Kidney pain symptoms
Kidney pain in itself is a symptom of many other conditions indicating that you have a problem with your urinary system. However, in most cases, the pain itself is not felt. So look out for one or more of these symptoms of kidney pain that may indicate you have the condition:
- Fever – Fever is one of the most common symptoms. Most of the time, fever, if not accompanied by the pain felt in the kidneys, will be dismissed by the patient as just ordinary fever. However, fever can be underlying symptoms that you have a kidney infection.
- Painful Urination – Difficulty urinating or experiencing pain while doing so is one of the other common symptoms of kidney pain. This is because the kidneys are primarily responsible for most of your urinary functions, so it is safe to say that having difficulty urinating can be an exctly symptom of kidney pain.
- Flank Pain – The flank is the part of your body that is located between the ribs and the hip. Flank pain is also one of the common symptoms as the side is where the kidneys are directly located. In some cases, flank pain is synonymous with kidney pain symptoms.
- Nausea – Nausea is also one of the common symptoms.
- Vomiting – Vomiting usually comes hand-in-hand with nausea.
- Fatigue – When your kidneys are not experiencing any complications, they make an erythropoietin hormone that allows your body to make red blood cells that carry oxygen. When the kidney fails as a result of kidney pain, you will get tired more quickly as there will be fewer red blood cells that carry oxygen.
- Shortness of Breath – This is in relation to the kidney’s difficulty in producing EPO’s or erythropoietin. Another reason is that your kidneys fail to remove extra fluid, and this fluid can build up in your lungs, and you will experience shortness of breath.
- Itchiness – the feeling of itching all over your body is also another kidney pain symptom most people are not aware of. Kidney pain can cause the kidney to malfunction, and this can cause a build-up of wastes in your blood and body that can cause severe itching.
- Swelling of Hands and Feet – an extra fluid that is not removed by your kidneys can cause swelling in the extremities of your body, such as in the legs, feet, hands, ankles, and your face.
- Problems with Urinating – When the kidneys experience pain, you will experience problems with one of its primary functions, namely urinating. You may urinate more often or less often, depending on the situation. When you urinate more often, you may notice that your urine is more pale-colored than usual. On the other hand, you may experience darker colored urine than usual when urinating less. You may also feel pressure when urinating.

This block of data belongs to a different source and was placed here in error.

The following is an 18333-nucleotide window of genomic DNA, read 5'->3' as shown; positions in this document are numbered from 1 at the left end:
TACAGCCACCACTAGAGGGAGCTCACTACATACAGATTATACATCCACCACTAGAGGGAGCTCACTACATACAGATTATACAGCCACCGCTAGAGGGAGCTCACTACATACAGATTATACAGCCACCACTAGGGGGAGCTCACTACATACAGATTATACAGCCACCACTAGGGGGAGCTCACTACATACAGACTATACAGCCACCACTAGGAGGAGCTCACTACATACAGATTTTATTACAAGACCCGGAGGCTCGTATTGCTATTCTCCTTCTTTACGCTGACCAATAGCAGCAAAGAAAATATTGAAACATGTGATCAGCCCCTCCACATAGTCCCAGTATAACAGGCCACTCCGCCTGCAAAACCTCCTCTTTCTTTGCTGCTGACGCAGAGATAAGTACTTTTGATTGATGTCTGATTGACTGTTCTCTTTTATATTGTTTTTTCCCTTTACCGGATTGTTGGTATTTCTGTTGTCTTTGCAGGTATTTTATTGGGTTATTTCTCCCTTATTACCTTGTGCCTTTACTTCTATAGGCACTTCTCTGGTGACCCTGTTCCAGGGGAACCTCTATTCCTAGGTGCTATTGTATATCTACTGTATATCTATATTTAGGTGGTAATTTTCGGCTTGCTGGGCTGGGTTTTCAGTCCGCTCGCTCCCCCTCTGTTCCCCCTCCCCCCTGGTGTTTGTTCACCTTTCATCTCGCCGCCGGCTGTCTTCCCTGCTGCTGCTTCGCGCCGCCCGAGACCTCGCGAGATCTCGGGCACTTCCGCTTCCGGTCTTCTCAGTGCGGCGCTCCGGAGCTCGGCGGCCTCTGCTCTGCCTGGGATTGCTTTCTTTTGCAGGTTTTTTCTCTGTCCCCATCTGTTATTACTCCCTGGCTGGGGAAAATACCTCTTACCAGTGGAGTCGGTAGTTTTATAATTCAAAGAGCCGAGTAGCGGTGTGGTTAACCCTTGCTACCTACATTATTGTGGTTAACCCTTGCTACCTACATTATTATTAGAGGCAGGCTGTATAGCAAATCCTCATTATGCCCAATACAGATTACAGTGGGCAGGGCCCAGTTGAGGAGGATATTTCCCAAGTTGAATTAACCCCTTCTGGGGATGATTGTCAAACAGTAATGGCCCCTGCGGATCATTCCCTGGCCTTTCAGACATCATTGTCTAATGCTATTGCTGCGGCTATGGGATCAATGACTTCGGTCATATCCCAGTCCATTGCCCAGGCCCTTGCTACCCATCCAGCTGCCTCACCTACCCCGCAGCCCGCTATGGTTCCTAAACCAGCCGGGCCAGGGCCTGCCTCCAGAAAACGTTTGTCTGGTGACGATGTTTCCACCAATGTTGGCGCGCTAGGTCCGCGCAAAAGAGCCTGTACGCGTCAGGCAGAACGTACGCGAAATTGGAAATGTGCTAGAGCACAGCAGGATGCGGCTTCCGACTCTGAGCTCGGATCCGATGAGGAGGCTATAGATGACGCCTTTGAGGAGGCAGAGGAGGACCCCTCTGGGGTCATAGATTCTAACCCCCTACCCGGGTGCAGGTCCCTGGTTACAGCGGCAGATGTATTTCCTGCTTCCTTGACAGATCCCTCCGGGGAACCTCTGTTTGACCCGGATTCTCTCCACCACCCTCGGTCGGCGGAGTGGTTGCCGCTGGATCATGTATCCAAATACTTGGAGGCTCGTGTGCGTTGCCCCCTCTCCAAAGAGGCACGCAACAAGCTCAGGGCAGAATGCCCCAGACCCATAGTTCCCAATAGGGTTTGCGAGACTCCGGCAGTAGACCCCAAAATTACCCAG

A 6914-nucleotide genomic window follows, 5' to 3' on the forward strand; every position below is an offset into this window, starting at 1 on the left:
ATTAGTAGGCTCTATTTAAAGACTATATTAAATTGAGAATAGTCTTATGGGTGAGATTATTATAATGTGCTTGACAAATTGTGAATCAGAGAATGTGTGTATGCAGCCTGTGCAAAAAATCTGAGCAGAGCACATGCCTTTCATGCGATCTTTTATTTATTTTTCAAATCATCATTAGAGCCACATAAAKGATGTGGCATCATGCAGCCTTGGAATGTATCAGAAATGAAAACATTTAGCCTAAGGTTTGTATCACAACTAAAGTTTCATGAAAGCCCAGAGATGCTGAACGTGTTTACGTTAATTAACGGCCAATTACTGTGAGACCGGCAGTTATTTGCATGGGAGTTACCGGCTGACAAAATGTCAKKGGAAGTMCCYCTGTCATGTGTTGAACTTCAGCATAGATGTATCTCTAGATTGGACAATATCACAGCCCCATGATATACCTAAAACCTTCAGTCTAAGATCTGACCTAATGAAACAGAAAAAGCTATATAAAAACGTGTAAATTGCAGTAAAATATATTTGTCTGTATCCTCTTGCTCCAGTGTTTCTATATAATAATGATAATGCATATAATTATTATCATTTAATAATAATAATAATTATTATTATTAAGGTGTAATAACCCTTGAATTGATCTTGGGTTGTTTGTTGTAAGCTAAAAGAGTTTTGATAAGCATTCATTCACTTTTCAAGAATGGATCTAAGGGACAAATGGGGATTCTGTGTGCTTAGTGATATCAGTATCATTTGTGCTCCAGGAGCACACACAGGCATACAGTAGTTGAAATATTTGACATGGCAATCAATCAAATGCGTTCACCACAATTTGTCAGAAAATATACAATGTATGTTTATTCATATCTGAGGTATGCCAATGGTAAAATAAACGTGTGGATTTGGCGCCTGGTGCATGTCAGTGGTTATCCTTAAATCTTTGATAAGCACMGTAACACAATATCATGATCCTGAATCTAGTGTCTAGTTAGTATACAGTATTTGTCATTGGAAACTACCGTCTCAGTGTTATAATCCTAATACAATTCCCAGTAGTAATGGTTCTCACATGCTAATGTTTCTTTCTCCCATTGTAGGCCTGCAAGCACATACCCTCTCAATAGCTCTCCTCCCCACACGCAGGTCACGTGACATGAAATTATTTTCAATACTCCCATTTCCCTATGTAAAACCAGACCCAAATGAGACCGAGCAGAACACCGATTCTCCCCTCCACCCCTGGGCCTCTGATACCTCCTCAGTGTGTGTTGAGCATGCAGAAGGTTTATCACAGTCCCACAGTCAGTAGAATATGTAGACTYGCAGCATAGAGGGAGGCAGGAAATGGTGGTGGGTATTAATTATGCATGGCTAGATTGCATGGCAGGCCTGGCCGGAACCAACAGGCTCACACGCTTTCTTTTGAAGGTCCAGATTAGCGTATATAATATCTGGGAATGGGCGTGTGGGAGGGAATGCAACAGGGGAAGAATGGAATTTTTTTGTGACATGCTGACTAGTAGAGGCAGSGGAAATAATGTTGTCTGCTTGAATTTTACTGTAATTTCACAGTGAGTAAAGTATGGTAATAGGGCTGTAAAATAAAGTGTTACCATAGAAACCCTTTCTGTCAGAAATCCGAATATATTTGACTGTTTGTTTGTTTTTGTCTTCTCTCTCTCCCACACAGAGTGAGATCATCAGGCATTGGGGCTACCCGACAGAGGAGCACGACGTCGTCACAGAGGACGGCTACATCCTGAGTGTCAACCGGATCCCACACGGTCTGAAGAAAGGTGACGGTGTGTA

- Different colored urine – When experiencing kidney pain symptoms, your urine may have different properties than usual. Your urine may come out more foamy or bubbly than usual, and it may take on a different color such as brown, red or purple.
Kidney pain diagnosis
Once you have experienced any of the symptoms of kidney pain stated, it may be time for you to get yourself diagnosed to determine further what is causing the pain in your kidneys. There are many ways to diagnose what kind of condition is causing pain in your kidneys. Some of the most commonly used are:
- Urinalysis – Urinalysis can easily reinforce any kidney pain symptom you may have by examining your urine. Urinalysis tests for protein, blood, and pus in your urine. The presence of protein in your urine can indicate an infection in your urinary system. However, this is not the case most of the time, as protein can be present in your urine for any number of reasons, such as a heavy physical workout. So the test can be carried out any number of times until a definite kidney pain diagnosis has been made.
- Blood Urea Nitrogen – or BUN, can be used to check for waste products in your blood. The BUN is used to measure the amount of urea nitrogen in your blood, which is a breakdown product of protein. When you take this test, make sure you tell your doctor what medications or supplements you have been taking, as some medicines such as aspirin and certain types of antibiotics can increase your BUN count.
- CT Exam – renal protocol or noncontract spiral CT, as well as renal ultrasound, can also be done to examine if the kidney pain you are experiencing is caused particularly by kidney stones.
- MRI or Magnetic Resonance Imaging
- CBC or Complete Blood Count
- Serum Creatinine Test
- GFR or Glomerular Filtration Rate
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